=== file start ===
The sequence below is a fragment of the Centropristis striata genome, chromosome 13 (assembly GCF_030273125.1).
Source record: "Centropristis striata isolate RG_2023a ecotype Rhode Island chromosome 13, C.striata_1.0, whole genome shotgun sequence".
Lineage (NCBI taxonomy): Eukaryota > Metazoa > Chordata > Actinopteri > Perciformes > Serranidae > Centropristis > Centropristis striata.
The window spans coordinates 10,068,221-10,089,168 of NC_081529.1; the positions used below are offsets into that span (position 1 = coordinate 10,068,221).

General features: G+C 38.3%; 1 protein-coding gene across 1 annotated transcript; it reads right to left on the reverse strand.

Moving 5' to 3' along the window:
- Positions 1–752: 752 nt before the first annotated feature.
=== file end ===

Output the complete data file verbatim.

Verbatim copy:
The sequence below is a fragment of the Centropristis striata genome, chromosome 13 (assembly GCF_030273125.1).
Source record: "Centropristis striata isolate RG_2023a ecotype Rhode Island chromosome 13, C.striata_1.0, whole genome shotgun sequence".
Lineage (NCBI taxonomy): Eukaryota > Metazoa > Chordata > Actinopteri > Perciformes > Serranidae > Centropristis > Centropristis striata.
The window spans coordinates 10,068,221-10,089,168 of NC_081529.1; the positions used below are offsets into that span (position 1 = coordinate 10,068,221).

General features: G+C 38.3%; 1 protein-coding gene across 1 annotated transcript; it reads right to left on the reverse strand.

Moving 5' to 3' along the window:
- Positions 1–752: 752 nt before the first annotated feature.